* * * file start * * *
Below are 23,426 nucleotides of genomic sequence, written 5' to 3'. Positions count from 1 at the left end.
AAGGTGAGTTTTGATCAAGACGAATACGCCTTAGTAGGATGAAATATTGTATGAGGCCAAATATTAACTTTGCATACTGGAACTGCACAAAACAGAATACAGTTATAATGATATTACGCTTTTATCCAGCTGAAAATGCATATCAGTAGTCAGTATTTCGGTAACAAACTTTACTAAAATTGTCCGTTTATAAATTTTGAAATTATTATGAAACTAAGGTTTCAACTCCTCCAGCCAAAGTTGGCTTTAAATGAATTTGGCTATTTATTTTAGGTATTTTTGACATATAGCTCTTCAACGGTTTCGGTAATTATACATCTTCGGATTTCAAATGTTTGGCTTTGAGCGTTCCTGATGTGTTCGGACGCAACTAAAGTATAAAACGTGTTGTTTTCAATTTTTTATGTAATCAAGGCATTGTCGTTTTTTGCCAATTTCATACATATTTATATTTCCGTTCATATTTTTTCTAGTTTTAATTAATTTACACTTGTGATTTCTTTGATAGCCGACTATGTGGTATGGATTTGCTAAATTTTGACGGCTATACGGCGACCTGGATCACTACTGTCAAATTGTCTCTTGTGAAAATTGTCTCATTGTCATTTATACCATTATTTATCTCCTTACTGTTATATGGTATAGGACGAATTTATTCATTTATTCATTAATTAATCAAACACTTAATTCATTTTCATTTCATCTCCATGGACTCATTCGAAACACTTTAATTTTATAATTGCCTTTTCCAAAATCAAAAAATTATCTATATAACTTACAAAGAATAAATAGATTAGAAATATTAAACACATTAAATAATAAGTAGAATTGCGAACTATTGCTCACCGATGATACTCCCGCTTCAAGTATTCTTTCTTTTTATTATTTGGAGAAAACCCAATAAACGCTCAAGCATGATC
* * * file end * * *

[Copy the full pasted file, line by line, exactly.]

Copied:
Below are 23,426 nucleotides of genomic sequence, written 5' to 3'. Positions count from 1 at the left end.
AAGGTGAGTTTTGATCAAGACGAATACGCCTTAGTAGGATGAAATATTGTATGAGGCCAAATATTAACTTTGCATACTGGAACTGCACAAAACAGAATACAGTTATAATGATATTACGCTTTTATCCAGCTGAAAATGCATATCAGTAGTCAGTATTTCGGTAACAAACTTTACTAAAATTGTCCGTTTATAAATTTTGAAATTATTATGAAACTAAGGTTTCAACTCCTCCAGCCAAAGTTGGCTTTAAATGAATTTGGCTATTTATTTTAGGTATTTTTGACATATAGCTCTTCAACGGTTTCGGTAATTATACATCTTCGGATTTCAAATGTTTGGCTTTGAGCGTTCCTGATGTGTTCGGACGCAACTAAAGTATAAAACGTGTTGTTTTCAATTTTTTATGTAATCAAGGCATTGTCGTTTTTTGCCAATTTCATACATATTTATATTTCCGTTCATATTTTTTCTAGTTTTAATTAATTTACACTTGTGATTTCTTTGATAGCCGACTATGTGGTATGGATTTGCTAAATTTTGACGGCTATACGGCGACCTGGATCACTACTGTCAAATTGTCTCTTGTGAAAATTGTCTCATTGTCATTTATACCATTATTTATCTCCTTACTGTTATATGGTATAGGACGAATTTATTCATTTATTCATTAATTAATCAAACACTTAATTCATTTTCATTTCATCTCCATGGACTCATTCGAAACACTTTAATTTTATAATTGCCTTTTCCAAAATCAAAAAATTATCTATATAACTTACAAAGAATAAATAGATTAGAAATATTAAACACATTAAATAATAAGTAGAATTGCGAACTATTGCTCACCGATGATACTCCCGCTTCAAGTATTCTTTCTTTTTATTATTTGGAGAAAACCCAATAAACGCTCAAGCATGATC